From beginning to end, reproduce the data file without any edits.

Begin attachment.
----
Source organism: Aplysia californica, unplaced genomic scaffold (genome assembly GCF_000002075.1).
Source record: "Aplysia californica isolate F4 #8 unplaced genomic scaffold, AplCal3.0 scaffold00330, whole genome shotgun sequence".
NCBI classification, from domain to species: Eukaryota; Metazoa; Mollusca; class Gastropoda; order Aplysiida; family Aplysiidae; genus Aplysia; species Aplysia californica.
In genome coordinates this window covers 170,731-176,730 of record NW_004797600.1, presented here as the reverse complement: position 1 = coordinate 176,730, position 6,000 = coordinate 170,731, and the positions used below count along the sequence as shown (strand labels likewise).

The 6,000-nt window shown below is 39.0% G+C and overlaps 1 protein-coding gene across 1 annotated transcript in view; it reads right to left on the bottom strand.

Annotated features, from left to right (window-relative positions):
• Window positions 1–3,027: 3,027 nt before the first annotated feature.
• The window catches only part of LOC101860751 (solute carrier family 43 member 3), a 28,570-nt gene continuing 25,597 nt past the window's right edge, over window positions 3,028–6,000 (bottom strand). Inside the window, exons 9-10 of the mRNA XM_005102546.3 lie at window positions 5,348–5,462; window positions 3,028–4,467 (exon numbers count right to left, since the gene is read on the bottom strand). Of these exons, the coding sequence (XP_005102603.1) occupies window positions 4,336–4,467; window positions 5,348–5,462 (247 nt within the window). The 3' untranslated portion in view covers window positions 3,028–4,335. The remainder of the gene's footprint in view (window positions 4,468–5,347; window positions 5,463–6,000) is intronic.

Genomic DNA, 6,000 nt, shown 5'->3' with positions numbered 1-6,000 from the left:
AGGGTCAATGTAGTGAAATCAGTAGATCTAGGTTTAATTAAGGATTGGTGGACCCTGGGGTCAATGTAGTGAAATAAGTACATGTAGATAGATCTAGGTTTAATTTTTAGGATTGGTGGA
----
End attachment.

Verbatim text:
Source organism: Aplysia californica, unplaced genomic scaffold (genome assembly GCF_000002075.1).
Source record: "Aplysia californica isolate F4 #8 unplaced genomic scaffold, AplCal3.0 scaffold00330, whole genome shotgun sequence".
NCBI classification, from domain to species: Eukaryota; Metazoa; Mollusca; class Gastropoda; order Aplysiida; family Aplysiidae; genus Aplysia; species Aplysia californica.
In genome coordinates this window covers 170,731-176,730 of record NW_004797600.1, presented here as the reverse complement: position 1 = coordinate 176,730, position 6,000 = coordinate 170,731, and the positions used below count along the sequence as shown (strand labels likewise).

The 6,000-nt window shown below is 39.0% G+C and overlaps 1 protein-coding gene across 1 annotated transcript in view; it reads right to left on the bottom strand.

Annotated features, from left to right (window-relative positions):
• Window positions 1–3,027: 3,027 nt before the first annotated feature.
• The window catches only part of LOC101860751 (solute carrier family 43 member 3), a 28,570-nt gene continuing 25,597 nt past the window's right edge, over window positions 3,028–6,000 (bottom strand). Inside the window, exons 9-10 of the mRNA XM_005102546.3 lie at window positions 5,348–5,462; window positions 3,028–4,467 (exon numbers count right to left, since the gene is read on the bottom strand). Of these exons, the coding sequence (XP_005102603.1) occupies window positions 4,336–4,467; window positions 5,348–5,462 (247 nt within the window). The 3' untranslated portion in view covers window positions 3,028–4,335. The remainder of the gene's footprint in view (window positions 4,468–5,347; window positions 5,463–6,000) is intronic.

Genomic DNA, 6,000 nt, shown 5'->3' with positions numbered 1-6,000 from the left:
AGGGTCAATGTAGTGAAATCAGTAGATCTAGGTTTAATTAAGGATTGGTGGACCCTGGGGTCAATGTAGTGAAATAAGTACATGTAGATAGATCTAGGTTTAATTTTTAGGATTGGTGGA